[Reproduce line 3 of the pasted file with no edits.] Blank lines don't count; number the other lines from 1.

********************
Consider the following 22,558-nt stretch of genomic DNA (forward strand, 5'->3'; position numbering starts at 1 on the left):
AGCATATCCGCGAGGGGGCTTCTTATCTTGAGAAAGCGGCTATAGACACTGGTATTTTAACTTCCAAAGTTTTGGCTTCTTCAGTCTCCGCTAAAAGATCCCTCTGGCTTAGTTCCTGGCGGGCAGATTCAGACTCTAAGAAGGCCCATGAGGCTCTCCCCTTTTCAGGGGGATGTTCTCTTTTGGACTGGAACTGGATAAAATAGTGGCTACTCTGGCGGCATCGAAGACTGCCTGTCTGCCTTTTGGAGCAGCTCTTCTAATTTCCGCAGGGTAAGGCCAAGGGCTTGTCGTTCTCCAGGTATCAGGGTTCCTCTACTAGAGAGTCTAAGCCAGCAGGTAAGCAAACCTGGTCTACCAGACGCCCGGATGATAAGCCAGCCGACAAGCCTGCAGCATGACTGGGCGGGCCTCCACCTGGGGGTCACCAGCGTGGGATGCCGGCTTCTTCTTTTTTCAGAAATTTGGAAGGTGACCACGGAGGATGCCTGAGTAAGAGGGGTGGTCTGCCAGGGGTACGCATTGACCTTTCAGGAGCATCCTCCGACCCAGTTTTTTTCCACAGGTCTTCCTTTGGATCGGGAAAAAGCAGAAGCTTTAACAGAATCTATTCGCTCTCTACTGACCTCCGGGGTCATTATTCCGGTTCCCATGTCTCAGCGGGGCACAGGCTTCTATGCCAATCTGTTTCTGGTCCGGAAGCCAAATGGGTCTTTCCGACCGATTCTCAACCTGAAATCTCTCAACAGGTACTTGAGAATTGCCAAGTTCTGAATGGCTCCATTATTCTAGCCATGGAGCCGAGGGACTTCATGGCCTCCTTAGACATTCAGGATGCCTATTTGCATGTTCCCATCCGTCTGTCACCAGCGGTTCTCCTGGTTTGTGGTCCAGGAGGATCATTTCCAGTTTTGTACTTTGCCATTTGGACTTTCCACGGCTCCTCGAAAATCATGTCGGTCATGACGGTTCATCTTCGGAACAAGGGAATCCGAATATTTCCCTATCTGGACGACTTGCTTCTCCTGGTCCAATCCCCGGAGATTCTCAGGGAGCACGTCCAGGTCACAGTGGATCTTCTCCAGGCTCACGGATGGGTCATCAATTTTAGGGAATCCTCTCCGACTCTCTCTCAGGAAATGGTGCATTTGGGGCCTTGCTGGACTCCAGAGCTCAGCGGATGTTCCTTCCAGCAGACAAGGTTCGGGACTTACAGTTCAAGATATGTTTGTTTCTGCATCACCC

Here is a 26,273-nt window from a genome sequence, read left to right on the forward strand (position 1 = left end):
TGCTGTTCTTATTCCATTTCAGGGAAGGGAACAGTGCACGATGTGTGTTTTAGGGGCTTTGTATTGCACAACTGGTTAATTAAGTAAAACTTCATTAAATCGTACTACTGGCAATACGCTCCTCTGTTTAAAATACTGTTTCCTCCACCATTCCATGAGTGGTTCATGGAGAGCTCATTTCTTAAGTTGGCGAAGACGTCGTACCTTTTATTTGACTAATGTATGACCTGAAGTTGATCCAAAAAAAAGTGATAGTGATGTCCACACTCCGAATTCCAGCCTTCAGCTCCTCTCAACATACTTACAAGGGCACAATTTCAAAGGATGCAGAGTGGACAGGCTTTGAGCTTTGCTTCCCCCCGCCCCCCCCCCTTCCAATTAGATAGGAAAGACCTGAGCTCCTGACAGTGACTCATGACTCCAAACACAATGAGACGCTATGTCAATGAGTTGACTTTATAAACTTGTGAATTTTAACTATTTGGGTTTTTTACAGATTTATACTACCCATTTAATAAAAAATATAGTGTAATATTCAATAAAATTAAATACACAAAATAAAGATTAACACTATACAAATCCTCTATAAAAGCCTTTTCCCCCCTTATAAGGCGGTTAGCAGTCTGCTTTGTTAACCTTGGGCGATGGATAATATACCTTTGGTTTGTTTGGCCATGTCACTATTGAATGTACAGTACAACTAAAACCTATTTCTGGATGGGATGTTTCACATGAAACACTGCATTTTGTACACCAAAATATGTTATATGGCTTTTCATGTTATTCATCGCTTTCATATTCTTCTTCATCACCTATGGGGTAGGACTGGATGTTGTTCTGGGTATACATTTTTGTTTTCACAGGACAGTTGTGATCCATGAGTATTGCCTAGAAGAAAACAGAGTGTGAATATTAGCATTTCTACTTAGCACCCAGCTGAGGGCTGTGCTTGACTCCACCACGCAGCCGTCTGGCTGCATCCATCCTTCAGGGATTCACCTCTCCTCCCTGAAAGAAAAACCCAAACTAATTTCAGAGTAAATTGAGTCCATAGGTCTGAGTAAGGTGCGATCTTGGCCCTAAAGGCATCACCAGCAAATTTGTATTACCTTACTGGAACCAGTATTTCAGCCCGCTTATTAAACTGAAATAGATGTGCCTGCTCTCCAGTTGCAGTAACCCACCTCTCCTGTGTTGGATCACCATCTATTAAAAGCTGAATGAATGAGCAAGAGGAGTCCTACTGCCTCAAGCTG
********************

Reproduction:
Here is a 26,273-nt window from a genome sequence, read left to right on the forward strand (position 1 = left end):